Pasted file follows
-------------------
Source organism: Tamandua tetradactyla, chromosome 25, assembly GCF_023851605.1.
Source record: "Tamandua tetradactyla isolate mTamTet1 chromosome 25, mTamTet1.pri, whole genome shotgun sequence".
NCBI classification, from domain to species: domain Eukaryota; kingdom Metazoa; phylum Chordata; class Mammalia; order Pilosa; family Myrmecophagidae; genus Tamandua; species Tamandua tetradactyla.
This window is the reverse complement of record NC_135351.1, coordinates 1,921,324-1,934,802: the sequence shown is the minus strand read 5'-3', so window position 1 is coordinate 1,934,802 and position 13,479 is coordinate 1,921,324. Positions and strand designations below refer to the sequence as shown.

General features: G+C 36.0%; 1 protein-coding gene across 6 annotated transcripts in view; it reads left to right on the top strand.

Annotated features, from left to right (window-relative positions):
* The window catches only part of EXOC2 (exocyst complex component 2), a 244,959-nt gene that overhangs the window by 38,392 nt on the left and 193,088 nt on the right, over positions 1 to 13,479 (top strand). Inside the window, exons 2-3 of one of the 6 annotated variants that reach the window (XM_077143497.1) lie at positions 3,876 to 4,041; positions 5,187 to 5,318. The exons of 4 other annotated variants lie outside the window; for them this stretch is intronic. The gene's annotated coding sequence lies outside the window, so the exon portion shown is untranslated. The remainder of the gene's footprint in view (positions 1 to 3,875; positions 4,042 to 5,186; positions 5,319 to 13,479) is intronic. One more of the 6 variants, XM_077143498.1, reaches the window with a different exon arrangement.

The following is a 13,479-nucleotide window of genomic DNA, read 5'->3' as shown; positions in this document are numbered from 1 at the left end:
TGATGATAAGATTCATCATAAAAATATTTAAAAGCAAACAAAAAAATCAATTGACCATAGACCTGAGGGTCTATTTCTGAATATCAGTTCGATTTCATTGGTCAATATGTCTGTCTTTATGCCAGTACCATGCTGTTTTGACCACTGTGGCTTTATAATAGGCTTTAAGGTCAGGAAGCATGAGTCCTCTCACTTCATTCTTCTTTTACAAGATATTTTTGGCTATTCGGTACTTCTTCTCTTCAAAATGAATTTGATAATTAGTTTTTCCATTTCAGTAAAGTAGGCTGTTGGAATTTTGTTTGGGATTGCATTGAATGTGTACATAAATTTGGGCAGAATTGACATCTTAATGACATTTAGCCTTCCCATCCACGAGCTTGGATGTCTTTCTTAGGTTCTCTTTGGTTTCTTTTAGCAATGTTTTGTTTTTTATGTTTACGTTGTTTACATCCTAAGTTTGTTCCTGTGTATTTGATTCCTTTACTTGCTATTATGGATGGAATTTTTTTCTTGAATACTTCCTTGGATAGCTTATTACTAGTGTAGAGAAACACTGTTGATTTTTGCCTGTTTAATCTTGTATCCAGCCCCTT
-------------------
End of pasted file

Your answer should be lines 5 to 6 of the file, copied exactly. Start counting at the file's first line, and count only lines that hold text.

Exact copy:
General features: G+C 36.0%; 1 protein-coding gene across 6 annotated transcripts in view; it reads left to right on the top strand.

Annotated features, from left to right (window-relative positions):